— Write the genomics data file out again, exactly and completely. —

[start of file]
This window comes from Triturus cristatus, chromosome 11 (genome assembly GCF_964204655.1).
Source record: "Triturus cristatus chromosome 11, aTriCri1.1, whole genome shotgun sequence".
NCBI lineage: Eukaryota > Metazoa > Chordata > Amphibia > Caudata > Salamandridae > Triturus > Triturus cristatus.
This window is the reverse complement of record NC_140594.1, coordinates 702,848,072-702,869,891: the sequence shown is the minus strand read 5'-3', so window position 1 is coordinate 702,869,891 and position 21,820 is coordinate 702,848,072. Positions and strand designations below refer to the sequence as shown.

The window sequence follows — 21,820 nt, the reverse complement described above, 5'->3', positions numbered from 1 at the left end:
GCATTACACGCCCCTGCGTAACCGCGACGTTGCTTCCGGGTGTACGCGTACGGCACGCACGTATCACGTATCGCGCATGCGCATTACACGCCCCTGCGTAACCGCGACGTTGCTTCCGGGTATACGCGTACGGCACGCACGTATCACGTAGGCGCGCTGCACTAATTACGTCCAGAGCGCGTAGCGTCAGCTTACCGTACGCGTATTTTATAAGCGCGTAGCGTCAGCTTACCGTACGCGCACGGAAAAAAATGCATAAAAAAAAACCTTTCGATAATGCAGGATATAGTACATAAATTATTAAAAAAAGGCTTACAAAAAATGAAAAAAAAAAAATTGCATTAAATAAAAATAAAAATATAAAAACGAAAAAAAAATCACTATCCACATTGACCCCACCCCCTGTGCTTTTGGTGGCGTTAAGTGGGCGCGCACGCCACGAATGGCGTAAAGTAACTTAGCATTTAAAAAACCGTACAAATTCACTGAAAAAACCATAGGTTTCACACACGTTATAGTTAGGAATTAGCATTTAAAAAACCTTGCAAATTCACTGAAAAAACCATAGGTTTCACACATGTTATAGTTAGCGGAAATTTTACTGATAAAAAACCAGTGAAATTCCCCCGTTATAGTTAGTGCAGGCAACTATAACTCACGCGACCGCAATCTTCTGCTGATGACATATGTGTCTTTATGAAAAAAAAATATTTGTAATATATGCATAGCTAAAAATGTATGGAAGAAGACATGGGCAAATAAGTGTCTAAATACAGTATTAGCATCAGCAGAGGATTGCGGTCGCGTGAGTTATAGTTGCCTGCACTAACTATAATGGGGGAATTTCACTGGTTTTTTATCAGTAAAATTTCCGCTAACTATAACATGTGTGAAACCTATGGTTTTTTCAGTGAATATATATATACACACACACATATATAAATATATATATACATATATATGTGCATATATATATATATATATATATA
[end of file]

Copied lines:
This window comes from Triturus cristatus, chromosome 11 (genome assembly GCF_964204655.1).
Source record: "Triturus cristatus chromosome 11, aTriCri1.1, whole genome shotgun sequence".
NCBI lineage: Eukaryota > Metazoa > Chordata > Amphibia > Caudata > Salamandridae > Triturus > Triturus cristatus.
This window is the reverse complement of record NC_140594.1, coordinates 702,848,072-702,869,891: the sequence shown is the minus strand read 5'-3', so window position 1 is coordinate 702,869,891 and position 21,820 is coordinate 702,848,072. Positions and strand designations below refer to the sequence as shown.

The window sequence follows — 21,820 nt, the reverse complement described above, 5'->3', positions numbered from 1 at the left end:
GCATTACACGCCCCTGCGTAACCGCGACGTTGCTTCCGGGTGTACGCGTACGGCACGCACGTATCACGTATCGCGCATGCGCATTACACGCCCCTGCGTAACCGCGACGTTGCTTCCGGGTATACGCGTACGGCACGCACGTATCACGTAGGCGCGCTGCACTAATTACGTCCAGAGCGCGTAGCGTCAGCTTACCGTACGCGTATTTTATAAGCGCGTAGCGTCAGCTTACCGTACGCGCACGGAAAAAAATGCATAAAAAAAAACCTTTCGATAATGCAGGATATAGTACATAAATTATTAAAAAAAGGCTTACAAAAAATGAAAAAAAAAAAATTGCATTAAATAAAAATAAAAATATAAAAACGAAAAAAAAATCACTATCCACATTGACCCCACCCCCTGTGCTTTTGGTGGCGTTAAGTGGGCGCGCACGCCACGAATGGCGTAAAGTAACTTAGCATTTAAAAAACCGTACAAATTCACTGAAAAAACCATAGGTTTCACACACGTTATAGTTAGGAATTAGCATTTAAAAAACCTTGCAAATTCACTGAAAAAACCATAGGTTTCACACATGTTATAGTTAGCGGAAATTTTACTGATAAAAAACCAGTGAAATTCCCCCGTTATAGTTAGTGCAGGCAACTATAACTCACGCGACCGCAATCTTCTGCTGATGACATATGTGTCTTTATGAAAAAAAAATATTTGTAATATATGCATAGCTAAAAATGTATGGAAGAAGACATGGGCAAATAAGTGTCTAAATACAGTATTAGCATCAGCAGAGGATTGCGGTCGCGTGAGTTATAGTTGCCTGCACTAACTATAATGGGGGAATTTCACTGGTTTTTTATCAGTAAAATTTCCGCTAACTATAACATGTGTGAAACCTATGGTTTTTTCAGTGAATATATATATACACACACACATATATAAATATATATATACATATATATGTGCATATATATATATATATATATATA